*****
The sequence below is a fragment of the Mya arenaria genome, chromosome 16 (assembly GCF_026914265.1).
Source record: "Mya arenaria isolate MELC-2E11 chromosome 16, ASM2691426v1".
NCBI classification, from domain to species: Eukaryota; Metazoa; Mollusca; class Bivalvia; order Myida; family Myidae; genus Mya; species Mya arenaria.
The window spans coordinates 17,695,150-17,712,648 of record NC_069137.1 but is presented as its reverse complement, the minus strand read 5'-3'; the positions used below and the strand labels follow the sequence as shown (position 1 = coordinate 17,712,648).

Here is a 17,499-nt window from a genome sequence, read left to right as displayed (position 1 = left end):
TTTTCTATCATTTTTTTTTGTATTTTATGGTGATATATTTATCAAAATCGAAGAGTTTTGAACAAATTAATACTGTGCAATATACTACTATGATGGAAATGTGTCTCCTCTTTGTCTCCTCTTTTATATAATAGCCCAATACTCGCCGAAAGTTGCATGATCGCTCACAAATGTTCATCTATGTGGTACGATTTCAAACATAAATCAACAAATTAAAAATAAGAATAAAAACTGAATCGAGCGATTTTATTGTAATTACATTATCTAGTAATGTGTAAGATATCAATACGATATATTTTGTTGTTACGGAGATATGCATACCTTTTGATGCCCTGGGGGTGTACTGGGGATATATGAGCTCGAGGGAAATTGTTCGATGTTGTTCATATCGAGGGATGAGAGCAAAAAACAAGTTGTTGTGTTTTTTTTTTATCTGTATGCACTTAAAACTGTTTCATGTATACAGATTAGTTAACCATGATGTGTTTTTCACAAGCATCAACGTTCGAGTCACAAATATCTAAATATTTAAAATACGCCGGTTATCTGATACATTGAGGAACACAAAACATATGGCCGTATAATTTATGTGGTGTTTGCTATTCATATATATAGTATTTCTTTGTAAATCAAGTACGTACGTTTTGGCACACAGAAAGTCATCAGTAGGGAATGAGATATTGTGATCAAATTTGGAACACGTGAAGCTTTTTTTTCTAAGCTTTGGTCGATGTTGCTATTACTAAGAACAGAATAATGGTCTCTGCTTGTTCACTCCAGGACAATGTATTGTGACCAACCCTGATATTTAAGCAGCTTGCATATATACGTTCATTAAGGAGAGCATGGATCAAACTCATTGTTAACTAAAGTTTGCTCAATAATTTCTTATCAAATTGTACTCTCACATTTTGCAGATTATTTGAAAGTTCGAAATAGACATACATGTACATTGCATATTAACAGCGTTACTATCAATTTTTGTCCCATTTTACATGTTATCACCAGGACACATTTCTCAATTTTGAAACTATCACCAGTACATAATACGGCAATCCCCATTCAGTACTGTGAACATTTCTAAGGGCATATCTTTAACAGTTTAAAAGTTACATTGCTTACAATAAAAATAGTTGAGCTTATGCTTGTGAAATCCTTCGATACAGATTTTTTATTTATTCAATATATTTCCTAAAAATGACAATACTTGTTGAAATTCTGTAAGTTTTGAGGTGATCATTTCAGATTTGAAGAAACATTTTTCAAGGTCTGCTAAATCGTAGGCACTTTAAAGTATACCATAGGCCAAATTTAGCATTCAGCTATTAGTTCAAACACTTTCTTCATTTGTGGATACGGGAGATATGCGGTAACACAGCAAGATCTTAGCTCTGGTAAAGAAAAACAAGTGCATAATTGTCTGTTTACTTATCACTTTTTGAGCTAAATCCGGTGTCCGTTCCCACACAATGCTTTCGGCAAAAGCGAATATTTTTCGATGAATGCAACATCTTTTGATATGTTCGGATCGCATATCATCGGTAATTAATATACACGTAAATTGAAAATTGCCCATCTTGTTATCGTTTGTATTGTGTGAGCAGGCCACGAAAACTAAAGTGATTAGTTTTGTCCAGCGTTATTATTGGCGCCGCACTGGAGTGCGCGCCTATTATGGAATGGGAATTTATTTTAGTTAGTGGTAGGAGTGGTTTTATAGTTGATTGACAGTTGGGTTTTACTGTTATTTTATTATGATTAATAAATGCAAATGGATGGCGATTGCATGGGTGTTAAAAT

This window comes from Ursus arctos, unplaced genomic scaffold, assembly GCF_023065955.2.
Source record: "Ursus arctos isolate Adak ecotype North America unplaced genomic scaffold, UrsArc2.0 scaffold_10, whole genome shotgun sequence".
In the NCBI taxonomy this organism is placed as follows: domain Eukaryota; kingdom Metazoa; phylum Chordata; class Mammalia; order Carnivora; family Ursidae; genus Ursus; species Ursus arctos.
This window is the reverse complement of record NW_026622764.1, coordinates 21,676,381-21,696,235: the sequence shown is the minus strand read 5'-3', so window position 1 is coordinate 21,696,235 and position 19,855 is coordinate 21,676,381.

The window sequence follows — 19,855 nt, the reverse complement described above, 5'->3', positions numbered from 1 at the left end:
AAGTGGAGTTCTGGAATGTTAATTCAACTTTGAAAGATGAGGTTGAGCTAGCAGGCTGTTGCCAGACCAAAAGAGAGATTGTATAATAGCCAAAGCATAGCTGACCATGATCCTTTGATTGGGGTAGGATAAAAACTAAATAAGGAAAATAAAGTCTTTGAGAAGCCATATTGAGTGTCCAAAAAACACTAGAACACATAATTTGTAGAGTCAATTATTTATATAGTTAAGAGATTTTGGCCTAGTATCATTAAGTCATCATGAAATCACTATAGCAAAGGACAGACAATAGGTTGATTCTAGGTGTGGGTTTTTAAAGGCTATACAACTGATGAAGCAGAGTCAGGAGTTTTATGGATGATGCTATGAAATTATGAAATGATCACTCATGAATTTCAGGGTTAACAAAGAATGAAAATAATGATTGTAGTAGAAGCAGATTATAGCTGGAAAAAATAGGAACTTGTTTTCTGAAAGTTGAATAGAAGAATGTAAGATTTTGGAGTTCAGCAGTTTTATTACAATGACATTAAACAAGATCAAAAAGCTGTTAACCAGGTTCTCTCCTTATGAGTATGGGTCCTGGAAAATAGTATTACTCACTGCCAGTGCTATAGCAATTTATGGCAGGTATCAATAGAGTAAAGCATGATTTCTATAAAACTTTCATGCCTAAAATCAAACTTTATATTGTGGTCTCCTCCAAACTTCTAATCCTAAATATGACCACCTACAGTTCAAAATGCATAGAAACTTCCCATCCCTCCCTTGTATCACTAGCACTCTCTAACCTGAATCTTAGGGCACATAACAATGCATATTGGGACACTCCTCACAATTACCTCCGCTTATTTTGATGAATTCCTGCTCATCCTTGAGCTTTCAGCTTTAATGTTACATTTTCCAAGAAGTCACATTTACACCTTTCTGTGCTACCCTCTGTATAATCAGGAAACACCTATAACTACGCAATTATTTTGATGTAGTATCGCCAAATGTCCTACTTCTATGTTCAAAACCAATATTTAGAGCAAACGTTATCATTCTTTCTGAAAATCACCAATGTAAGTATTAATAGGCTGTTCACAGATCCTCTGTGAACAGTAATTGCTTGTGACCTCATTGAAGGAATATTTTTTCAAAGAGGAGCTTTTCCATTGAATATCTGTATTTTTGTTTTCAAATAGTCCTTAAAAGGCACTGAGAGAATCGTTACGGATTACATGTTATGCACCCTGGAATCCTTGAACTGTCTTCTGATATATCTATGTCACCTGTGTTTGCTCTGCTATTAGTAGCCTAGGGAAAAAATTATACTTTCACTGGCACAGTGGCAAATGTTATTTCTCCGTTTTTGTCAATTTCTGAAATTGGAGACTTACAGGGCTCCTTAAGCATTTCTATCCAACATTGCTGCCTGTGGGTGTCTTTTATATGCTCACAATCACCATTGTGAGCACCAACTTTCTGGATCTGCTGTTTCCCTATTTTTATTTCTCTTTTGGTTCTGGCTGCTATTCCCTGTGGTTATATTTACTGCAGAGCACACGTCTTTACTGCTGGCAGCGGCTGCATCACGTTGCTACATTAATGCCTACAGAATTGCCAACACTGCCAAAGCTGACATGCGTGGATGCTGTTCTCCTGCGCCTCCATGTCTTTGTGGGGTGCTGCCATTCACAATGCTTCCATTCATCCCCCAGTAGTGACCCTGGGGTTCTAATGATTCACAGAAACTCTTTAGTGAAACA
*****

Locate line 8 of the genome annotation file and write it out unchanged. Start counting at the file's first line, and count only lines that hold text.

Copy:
Source record: "Ursus arctos isolate Adak ecotype North America unplaced genomic scaffold, UrsArc2.0 scaffold_10, whole genome shotgun sequence".